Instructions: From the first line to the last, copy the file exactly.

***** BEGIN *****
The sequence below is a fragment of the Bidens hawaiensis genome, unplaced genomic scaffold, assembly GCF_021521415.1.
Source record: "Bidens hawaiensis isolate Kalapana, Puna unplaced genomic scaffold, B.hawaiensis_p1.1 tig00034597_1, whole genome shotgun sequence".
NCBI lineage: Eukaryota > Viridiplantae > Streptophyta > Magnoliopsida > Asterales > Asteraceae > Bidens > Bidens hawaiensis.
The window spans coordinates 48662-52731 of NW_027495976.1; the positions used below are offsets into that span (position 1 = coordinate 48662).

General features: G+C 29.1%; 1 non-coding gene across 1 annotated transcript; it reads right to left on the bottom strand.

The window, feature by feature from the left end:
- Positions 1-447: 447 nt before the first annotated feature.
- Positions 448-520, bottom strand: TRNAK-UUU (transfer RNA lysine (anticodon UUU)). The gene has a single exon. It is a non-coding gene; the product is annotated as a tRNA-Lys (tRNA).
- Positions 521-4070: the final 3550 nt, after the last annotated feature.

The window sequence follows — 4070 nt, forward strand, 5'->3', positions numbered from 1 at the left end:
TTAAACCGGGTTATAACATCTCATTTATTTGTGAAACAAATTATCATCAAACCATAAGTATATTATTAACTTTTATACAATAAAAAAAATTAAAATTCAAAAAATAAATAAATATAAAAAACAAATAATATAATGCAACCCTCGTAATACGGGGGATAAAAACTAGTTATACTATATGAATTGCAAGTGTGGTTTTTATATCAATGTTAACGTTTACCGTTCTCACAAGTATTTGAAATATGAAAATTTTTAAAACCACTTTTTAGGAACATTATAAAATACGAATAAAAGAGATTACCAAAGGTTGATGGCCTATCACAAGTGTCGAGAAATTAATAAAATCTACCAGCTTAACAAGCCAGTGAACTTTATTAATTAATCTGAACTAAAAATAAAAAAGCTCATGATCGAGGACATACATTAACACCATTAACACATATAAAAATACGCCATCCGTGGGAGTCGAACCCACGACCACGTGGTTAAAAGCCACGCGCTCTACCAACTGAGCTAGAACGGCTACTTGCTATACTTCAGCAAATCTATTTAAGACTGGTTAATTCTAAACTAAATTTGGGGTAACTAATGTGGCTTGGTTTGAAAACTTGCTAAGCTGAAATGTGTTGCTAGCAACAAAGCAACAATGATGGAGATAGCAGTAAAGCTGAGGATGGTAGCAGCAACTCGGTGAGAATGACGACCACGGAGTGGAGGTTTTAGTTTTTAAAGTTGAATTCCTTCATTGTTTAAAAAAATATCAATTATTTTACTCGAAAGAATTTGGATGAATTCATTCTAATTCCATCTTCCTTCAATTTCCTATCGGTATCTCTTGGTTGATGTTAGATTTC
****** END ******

The sequence below is a fragment of the Bidens hawaiensis genome, unplaced genomic scaffold, assembly GCF_021521415.1.
Source record: "Bidens hawaiensis isolate Kalapana, Puna unplaced genomic scaffold, B.hawaiensis_p1.1 tig00034597_1, whole genome shotgun sequence".
NCBI lineage: Eukaryota > Viridiplantae > Streptophyta > Magnoliopsida > Asterales > Asteraceae > Bidens > Bidens hawaiensis.
The window spans coordinates 48662-52731 of NW_027495976.1; the positions used below are offsets into that span (position 1 = coordinate 48662).

General features: G+C 29.1%; 1 non-coding gene across 1 annotated transcript; it reads right to left on the bottom strand.

The window, feature by feature from the left end:
- Positions 1-447: 447 nt before the first annotated feature.
- Positions 448-520, bottom strand: TRNAK-UUU (transfer RNA lysine (anticodon UUU)). The gene has a single exon. It is a non-coding gene; the product is annotated as a tRNA-Lys (tRNA).
- Positions 521-4070: the final 3550 nt, after the last annotated feature.

The window sequence follows — 4070 nt, forward strand, 5'->3', positions numbered from 1 at the left end:
TTAAACCGGGTTATAACATCTCATTTATTTGTGAAACAAATTATCATCAAACCATAAGTATATTATTAACTTTTATACAATAAAAAAAATTAAAATTCAAAAAATAAATAAATATAAAAAACAAATAATATAATGCAACCCTCGTAATACGGGGGATAAAAACTAGTTATACTATATGAATTGCAAGTGTGGTTTTTATATCAATGTTAACGTTTACCGTTCTCACAAGTATTTGAAATATGAAAATTTTTAAAACCACTTTTTAGGAACATTATAAAATACGAATAAAAGAGATTACCAAAGGTTGATGGCCTATCACAAGTGTCGAGAAATTAATAAAATCTACCAGCTTAACAAGCCAGTGAACTTTATTAATTAATCTGAACTAAAAATAAAAAAGCTCATGATCGAGGACATACATTAACACCATTAACACATATAAAAATACGCCATCCGTGGGAGTCGAACCCACGACCACGTGGTTAAAAGCCACGCGCTCTACCAACTGAGCTAGAACGGCTACTTGCTATACTTCAGCAAATCTATTTAAGACTGGTTAATTCTAAACTAAATTTGGGGTAACTAATGTGGCTTGGTTTGAAAACTTGCTAAGCTGAAATGTGTTGCTAGCAACAAAGCAACAATGATGGAGATAGCAGTAAAGCTGAGGATGGTAGCAGCAACTCGGTGAGAATGACGACCACGGAGTGGAGGTTTTAGTTTTTAAAGTTGAATTCCTTCATTGTTTAAAAAAATATCAATTATTTTACTCGAAAGAATTTGGATGAATTCATTCTAATTCCATCTTCCTTCAATTTCCTATCGGTATCTCTTGGTTGATGTTAGATTTC